Breast cancer

Checkpoint inhibitor scales ‘north face’ of advanced triple negative breast cancer

Pembrolizumab combined with chemotherapy prolongs survival in patients with advanced triple negative breast cancer, latest findings from the KEYNOTE-355 trial show. 

The latest findings extend a previous interim analysis published at ASCO congress in 2020 and reported by the limbic [see story here] that found that patients treated with the checkpoint inhibitor achieved four months more of progression free survival compared to the standard-of-care treated patient. 

The phase III trial randomised 847 patients with previously untreated locally recurrent inoperable or metastatic triple-negative breast cancer to pembrolizumab (200 mg every three weeks; n=566) plus the investigator’s choice of chemotherapy (nanoparticle albumin-bound paclitaxel, paclitaxel, or gemcitabine–carboplatin) or placebo plus chemotherapy (n=281). 

In a subgroup of patients with tumours that expressed PD-L1 with a combined positive score (CPS) of 10 or higher median overall survival was 23 months in the pembrolizumab–chemotherapy group and 16.1 months in the placebo–chemotherapy group (hazard ratio for death, 0.73; 95% CI 0.55 to 0.95). 

For those in the CPS-1 group, median OS was 17.6 months with pembrolizumab vs. 16 months with chemotherapy alone (HR = 0.86; 95% CI, 0.72-1.04). 

However, the authors noted that the significance boundary for an overall survival benefit of pembrolizumab plus chemotherapy in this subgroup was not crossed, and therefore formal testing in the intention-to-treat population was also not performed. 

Adverse events related to the trial regimen that were of grade 3 or higher occurred in 68.1% in the pembrolizumab treated group and 66.9% in the chemotherapy alone group. 

The findings of overall survival benefit according to CPS cutoffs provides further support that a CPS of 10 or more is an appropriate criterion to define the population of patients with advanced triple-negative breast cancer who would be expected to derive benefit from pembrolizumab plus chemotherapy, the researcher team noted in the paper published in the NEJM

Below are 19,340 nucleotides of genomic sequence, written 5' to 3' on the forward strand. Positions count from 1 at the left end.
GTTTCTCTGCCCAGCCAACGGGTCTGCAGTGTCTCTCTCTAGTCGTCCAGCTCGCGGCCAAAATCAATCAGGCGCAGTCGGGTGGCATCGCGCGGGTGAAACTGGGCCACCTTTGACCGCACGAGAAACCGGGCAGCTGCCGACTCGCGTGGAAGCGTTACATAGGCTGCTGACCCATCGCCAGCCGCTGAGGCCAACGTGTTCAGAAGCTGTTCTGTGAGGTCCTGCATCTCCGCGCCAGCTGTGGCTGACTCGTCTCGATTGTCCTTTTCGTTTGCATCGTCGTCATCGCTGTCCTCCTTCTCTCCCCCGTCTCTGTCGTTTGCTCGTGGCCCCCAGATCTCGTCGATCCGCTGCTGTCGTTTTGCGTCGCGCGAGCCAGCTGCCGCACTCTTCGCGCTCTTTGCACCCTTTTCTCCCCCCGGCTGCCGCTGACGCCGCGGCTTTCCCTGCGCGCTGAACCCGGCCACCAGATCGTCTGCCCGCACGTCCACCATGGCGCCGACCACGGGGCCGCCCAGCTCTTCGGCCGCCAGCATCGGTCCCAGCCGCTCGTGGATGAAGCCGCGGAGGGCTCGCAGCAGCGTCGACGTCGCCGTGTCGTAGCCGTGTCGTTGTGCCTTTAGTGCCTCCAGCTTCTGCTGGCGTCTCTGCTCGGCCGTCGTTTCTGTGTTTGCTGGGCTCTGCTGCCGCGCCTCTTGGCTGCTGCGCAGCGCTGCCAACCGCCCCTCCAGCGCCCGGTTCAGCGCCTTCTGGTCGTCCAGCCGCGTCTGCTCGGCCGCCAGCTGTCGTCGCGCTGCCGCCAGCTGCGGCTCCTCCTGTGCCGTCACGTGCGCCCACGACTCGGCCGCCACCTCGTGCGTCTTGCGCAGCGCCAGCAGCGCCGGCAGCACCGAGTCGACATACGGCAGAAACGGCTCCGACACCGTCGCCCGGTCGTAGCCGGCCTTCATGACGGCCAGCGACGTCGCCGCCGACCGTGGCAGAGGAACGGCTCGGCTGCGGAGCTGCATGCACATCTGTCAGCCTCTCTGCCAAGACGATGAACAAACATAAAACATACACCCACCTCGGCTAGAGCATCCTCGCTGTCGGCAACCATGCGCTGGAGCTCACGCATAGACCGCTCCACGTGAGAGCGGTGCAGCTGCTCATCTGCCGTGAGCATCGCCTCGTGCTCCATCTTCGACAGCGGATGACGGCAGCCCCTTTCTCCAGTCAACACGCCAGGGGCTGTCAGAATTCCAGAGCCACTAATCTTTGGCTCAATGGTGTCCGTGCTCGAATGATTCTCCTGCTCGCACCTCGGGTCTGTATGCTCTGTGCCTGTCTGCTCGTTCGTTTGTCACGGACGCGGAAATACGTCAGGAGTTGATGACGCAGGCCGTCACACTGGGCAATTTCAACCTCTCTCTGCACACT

“Our results build on findings from earlier trials involving patients with metastatic triple negative breast cancer that showed greater single agent activity with pembrolizumab and other immune checkpoint inhibitors with increasing PD-L1 expression,” they added. 

Writing in an accompanying editorial oncologist Xavier Pivot, from the Institute of Cancerology Strasbourg in Strasbourg, France said treatment for triple-negative breast cancers has always been perceived as a “north face”  – an allusion to the fact that the north face of a mountain  is usually the most formidable and challenging for mountain climbers. 

The latest results confirmed the relationship between programmed death ligand 1 (PD-L1) expression and the activity of pembrolizumab in preclinical and clinical studies, a finding that “completed the bench-to-bedside cycle”.

However, he stressed that to provide patients with the greatest access to pembrolizumab, there was a need to optimise the duration of use early in the course of disease and to anticipate the actions that will be needed to address cost. 

“This new class of immunotherapy is integral to the success of biologic agents and marks the continued improvement of breast cancer treatment. Other immunotherapies will emerge, but pembrolizumab will remain the first treatment shown to prolong overall survival, a welcome and definitive change in the treatment of a subgroup of women with advanced triple-negative breast cancer,” he concluded.

The study was funded by Merck Sharp and Dohme.

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